The vast resources invested in Victoria’s homeless—without apparent success—provide incentive and the means to fashion a new narrative about this city.
All these beauties will already be familiar to the visitor, who has seen them also in other cities. But the special quality of this city for the man who arrives there on a September evening, when the days are growing shorter, is that he feels envy toward those who now believe they have once before lived an evening identical to this and who think they were happy, that time.
—Italo Calvino, Invisible Cities
I BEGIN WITH THIS CALVINO FANCY to remind myself and you, reading, that when any of us says “I love Victoria” or “I love Beacon Hill Park,” we are declaring a romantic connection; and that in such a declaration we are committing ourselves to care, which is love’s great task, and to stewardship, which is necessary citizen-work. I’ll pick up this thread a bit later.
We’re two-thirds of the way through 2020, The Year of No Summer. The Year of Maybe. Witnesses to world history, we appear to have our toes resting on the close of one of humanity’s chapters and searching, half-blind, for the currently uncertified dawning of another. History, like atmosphere, is everywhere, all at once, and not an easy candidate for framing; we don’t get to stand outside and gain perspective. Snapshots (and claims) are approximate, tentative, matters not of fact but opinion. Still, there seems to be no missing that COVID-19 is Nature’s latest experimental attempt to cull the herd and send a last, prefigurative, cracks-of-doom warning about the impacts and consequences of looming climate change. (No, wrong, Gene, it’s God’s way of giving Donald The Healer Trump yet another opportunity to demonstrate his caring leadership skills and qualifications for a second presidential term.)
Given such Wagnerian conditions, it’s no surprise that the “physics” of current history is this: a large, menacing near-future is hurtling toward our communities and global society; we feel uneasy, edgy, want to move out of the way, but lack the internal social poise to make, and the tools to execute, a Plan B. And besides, where the hell do we go? There’s no Planet B (apart from this one without us).
Maybe we could, uh, alter human behaviour and get right with life?
Nah, don’t be silly!
I read recently about French philosopher Jean-Francois Lyotard who defines postmodernism as “incredulity toward metanarratives,” by which he means ideologies that “totalize all knowledge and experience.”
I haven’t done much totalizing lately, but I get that postmodernism is characterized by “sensitivity to the [claims] of ideology in asserting and maintaining political and economic power.” I would add “or maintaining social and cultural dominance.” Lyotard, had he had a gift for the vernacular, might have said that we’re in an age when we have all been shot out of cannons and are wandering or lost on the landscape.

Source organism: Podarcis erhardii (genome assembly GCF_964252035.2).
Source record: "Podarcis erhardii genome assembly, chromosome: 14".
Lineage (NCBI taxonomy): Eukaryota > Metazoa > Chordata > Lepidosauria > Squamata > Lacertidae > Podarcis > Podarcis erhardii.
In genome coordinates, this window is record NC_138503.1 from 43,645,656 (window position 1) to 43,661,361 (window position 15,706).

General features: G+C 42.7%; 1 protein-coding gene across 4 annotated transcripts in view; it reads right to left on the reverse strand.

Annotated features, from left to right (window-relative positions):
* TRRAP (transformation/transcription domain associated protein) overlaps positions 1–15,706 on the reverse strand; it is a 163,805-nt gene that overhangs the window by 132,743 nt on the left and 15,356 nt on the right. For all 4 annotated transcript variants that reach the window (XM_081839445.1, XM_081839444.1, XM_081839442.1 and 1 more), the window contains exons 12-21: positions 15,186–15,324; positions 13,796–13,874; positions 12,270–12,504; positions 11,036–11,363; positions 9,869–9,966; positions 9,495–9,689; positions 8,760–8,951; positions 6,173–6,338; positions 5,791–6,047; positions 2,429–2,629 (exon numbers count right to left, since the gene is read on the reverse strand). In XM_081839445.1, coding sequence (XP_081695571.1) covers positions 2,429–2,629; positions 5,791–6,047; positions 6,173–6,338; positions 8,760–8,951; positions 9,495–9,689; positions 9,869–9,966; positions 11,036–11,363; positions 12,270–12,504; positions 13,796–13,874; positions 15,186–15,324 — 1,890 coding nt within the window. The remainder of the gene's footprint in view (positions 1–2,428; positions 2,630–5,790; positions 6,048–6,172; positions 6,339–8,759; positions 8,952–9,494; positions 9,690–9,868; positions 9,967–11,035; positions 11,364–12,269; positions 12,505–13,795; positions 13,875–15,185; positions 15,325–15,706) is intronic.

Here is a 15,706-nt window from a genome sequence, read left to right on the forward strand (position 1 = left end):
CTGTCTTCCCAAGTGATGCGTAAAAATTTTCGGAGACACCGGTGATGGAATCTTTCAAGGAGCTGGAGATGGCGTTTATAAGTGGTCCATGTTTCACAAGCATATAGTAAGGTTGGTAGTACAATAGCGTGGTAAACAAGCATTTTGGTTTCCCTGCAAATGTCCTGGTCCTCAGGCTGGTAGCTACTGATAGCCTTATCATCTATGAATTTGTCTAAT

But to leave such maundering and thread-pulling behind and firmly establish local relevance and scale, consider: what is, or was, Victoria’s metanarrative?
“A little bit of Olde England.”
Always an illusion at the deepest levels, but a credible and intact public belief when I arrived here in 1970, that cultural metanarrative—that way of explaining and understanding this place, its propriety, its boredom, its safety and social tone—has evaporated; and these days, for better or worse, we’re more “a little bit of West End Vancouver” than of Dedham, Essex.
I’d like to swap out “metanarrative” for the more digestible and modestly scaled “purpose” or “story” and suggest that places (including this one) don’t have stories anymore, or are losing their stories, meta or otherwise. There’s something in the nature of modernity (or postmodernity), something in its trends and forces, that leaves story behind, consigns story to “back then.” Blame any or all of globalization and the loss of locational distinction; the spread of Walmart and Costco retail monoculture; the socio-cultural and existential shift or drift from “us” (the human group) to “me” (the individual); the disembodied “connectivity” of cellular and internet; the transformational impacts of AI, robotics and “smart” processes and systems; an evolutionary shift in human consciousness.
Increasingly, this puts all of us in a strangely fictional relationship to place: where’s home without visual or distinguishing cultural cues, without boundaries and a behavioural map? Humanity is becoming something different, and fluid times make cultural compass-work, community identity, challenging.
Shoshana Zuboff writes about this in the opening chapter of her ominous book, The Age of Surveillance Capitalism: “We can choose [home’s] form and location, but not its meaning. Home is where we know and where we are known, where we love and are beloved. Home is mastery, voice, relationship, and sanctuary.” Zubroff continues, “The sense of home slipping away provokes an unbearable yearning. Now, the disruptions of the 21st century have turned these exquisite anxieties and longings of dislocation into a universal story that engulfs each one of us.”